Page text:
In my experience as an employment lawyer on the management side, outside of the movies, workers who sleep at their desks, or who retroactively alter their records, charging their employer thousands of dollars in false expenses, usually lose their jobs.
However, recent high-profile cases suggest this is the chimerical world of our civil servants. They earn more than their taxpayer peers yet are judged by standards the rest of us can only gasp at.
Pamela Wallin's counsel has denounced the Senate's plan to suspend her without pay for two years, calling it a "fundamental affront to Canadian democracy." Now, that's chutzpah. In private-sector employment law, based on the press reports, she would have been fired for cause a long time ago.
While criticizing a lack of fairness - and she should, in my view, have an opportunity to explain herself before being suspended or fired - her counsel states that, "Asking her to defend herself on the floor of the Senate on the subject of hundreds of contentious expenses is unfair." But, isn't that precisely the due process and full public hearing she has said she desires?
I can't think of a privatesector executive who would not have been fired for cause for what Wallin or Mike Duffy or Patrick Brazeau are alleged to have done. By moving to suspend these three, the Senate may be hoping to forestall genuine inquiry into what Canadians are getting for their dollars from the appointment of this collection of faithful party workers and fundraisers. But that does not make the motion wrong-headed. As an employment lawyer, I believe it does not go far enough.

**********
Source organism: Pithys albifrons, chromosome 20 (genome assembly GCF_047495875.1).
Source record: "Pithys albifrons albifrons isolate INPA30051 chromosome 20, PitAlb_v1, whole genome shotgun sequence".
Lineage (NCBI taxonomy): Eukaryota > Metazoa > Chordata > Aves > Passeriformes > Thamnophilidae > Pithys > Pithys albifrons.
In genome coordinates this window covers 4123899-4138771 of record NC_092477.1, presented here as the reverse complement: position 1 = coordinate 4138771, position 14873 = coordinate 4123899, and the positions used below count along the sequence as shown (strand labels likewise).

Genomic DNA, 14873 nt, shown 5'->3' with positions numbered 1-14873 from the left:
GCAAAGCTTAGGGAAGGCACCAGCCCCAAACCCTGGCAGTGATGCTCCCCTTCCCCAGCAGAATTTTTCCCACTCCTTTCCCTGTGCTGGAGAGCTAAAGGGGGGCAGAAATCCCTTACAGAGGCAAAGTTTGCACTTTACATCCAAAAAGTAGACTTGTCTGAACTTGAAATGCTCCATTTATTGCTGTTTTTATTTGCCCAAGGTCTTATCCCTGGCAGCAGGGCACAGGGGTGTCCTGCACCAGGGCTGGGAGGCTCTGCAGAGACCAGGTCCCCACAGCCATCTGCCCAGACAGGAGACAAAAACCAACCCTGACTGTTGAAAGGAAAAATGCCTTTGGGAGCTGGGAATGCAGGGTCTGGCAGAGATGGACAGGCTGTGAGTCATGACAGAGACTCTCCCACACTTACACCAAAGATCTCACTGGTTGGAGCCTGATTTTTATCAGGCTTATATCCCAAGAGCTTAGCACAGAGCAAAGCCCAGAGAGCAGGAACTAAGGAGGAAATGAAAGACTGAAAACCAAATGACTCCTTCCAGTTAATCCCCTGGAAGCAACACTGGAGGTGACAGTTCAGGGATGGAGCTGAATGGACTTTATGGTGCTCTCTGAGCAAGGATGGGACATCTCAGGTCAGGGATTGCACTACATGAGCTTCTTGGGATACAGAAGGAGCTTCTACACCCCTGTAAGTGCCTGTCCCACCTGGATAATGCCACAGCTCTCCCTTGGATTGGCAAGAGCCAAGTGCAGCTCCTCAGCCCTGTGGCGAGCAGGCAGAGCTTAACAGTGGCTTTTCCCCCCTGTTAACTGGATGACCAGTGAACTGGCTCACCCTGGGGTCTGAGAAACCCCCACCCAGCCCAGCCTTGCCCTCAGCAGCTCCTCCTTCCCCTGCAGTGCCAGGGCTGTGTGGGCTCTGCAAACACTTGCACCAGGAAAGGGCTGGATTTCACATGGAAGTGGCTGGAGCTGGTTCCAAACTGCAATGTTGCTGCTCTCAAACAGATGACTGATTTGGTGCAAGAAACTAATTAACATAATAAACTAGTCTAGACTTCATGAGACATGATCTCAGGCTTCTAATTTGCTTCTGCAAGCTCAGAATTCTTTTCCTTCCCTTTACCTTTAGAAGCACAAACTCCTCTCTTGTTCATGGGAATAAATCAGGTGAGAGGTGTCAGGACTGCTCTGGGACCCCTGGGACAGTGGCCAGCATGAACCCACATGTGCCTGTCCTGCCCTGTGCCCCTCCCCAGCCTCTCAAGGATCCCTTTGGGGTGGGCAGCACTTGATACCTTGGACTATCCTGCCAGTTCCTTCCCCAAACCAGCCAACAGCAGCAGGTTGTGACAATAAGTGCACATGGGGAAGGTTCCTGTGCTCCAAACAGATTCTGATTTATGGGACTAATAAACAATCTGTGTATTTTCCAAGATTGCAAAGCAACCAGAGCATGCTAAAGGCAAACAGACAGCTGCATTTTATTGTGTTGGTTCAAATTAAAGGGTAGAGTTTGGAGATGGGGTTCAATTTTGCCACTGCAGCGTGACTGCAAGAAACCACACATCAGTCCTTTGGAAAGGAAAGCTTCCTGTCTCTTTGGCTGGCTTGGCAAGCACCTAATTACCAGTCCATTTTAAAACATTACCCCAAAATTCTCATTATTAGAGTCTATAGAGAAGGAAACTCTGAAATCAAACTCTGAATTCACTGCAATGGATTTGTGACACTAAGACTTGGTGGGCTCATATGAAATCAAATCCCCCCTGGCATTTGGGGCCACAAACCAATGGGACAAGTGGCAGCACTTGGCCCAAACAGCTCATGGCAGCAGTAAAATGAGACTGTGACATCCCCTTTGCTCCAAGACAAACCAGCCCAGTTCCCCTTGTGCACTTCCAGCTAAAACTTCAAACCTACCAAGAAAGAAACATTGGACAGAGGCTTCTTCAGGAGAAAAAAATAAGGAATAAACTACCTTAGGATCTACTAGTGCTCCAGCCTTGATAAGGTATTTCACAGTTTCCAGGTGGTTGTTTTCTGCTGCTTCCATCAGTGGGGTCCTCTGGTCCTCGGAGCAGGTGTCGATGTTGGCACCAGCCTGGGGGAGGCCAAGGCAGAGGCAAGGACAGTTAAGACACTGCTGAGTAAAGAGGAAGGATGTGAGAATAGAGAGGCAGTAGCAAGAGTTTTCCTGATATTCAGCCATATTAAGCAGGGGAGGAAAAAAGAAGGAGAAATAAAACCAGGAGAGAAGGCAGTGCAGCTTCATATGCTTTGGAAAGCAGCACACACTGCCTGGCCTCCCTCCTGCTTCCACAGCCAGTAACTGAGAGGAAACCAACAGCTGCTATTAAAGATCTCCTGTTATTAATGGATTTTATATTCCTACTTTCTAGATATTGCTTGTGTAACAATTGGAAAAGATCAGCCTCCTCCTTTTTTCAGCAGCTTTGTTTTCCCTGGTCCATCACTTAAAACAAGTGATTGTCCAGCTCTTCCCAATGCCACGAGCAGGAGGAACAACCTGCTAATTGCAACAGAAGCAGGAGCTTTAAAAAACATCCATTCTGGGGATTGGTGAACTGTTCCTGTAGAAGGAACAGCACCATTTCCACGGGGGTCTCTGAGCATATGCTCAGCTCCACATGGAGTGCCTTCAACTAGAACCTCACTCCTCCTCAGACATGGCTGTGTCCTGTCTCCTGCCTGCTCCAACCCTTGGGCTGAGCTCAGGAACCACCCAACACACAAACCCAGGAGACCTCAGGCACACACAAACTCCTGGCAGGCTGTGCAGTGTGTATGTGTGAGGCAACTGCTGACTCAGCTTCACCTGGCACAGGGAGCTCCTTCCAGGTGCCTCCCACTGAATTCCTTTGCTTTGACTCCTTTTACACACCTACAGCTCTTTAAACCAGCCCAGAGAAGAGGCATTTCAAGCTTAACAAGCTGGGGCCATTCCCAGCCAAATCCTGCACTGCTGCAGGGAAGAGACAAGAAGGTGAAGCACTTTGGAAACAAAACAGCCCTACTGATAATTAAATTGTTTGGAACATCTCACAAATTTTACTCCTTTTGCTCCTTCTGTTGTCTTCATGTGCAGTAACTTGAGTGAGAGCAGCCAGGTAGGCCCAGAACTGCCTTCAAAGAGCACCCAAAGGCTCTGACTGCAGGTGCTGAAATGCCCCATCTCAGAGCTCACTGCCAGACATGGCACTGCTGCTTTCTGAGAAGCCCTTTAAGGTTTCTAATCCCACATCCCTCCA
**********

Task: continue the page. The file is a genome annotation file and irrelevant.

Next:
Without casting aspersions on the legitimacy of Duffy's sick leave claim, I will say that employees on the point of being fired will often suddenly call in sick, happy to provide medical notes if questioned.
Whether or not his claim is genuine, illness does not prevent suspension or discharge for cause for conduct preceding that sick claim. Disability plans often permit disability benefits to continue even following dismissal but as soon as the employee is recovered they will have no job to return to. And the insurance company, if prudent, will take a sharp look at claims which appear opportunistic.
Duffy alleges heart difficulties but in my experience most such claims are stress related. And stress is not a disability under human rights legislation and is only disabling at its extreme.
Employees who misconduct themselves and realize they are about to be fired are under stress. But to absent oneself from work, the medical condition must be so severe that it cannot be accommodated by being provided lighter, less exacting, duties.
Going back to the neverending farce at Toronto City Hall, how many employers make public photos of employees misconducting themselves, along with comments suggesting the employee be dismissed. If the employee was not sleeping, he will have a significant libel action against the City. And even if he was, the courts won't easily countenance that profound an intrusion into his privacy.
I cannot recall any privatesector employer openly advertising its employees' misconduct with pictures and condemnations widely circulated. But, however unorthodox, again, that does not mean it's wrong-headed. If sloth is so widespread at City Hall that this is what is required to shake up the culture, one lawsuit may be a small price to pay.
Howard Levitt is senior partner of Levitt LLP, employment and labour lawyers. He practises employment law in eight provinces and is author of The Law of Dismissal in Canada.
Employment Law Hour with Howard Levitt airs Sundays at 5 p.m. on CFRB in Toronto.
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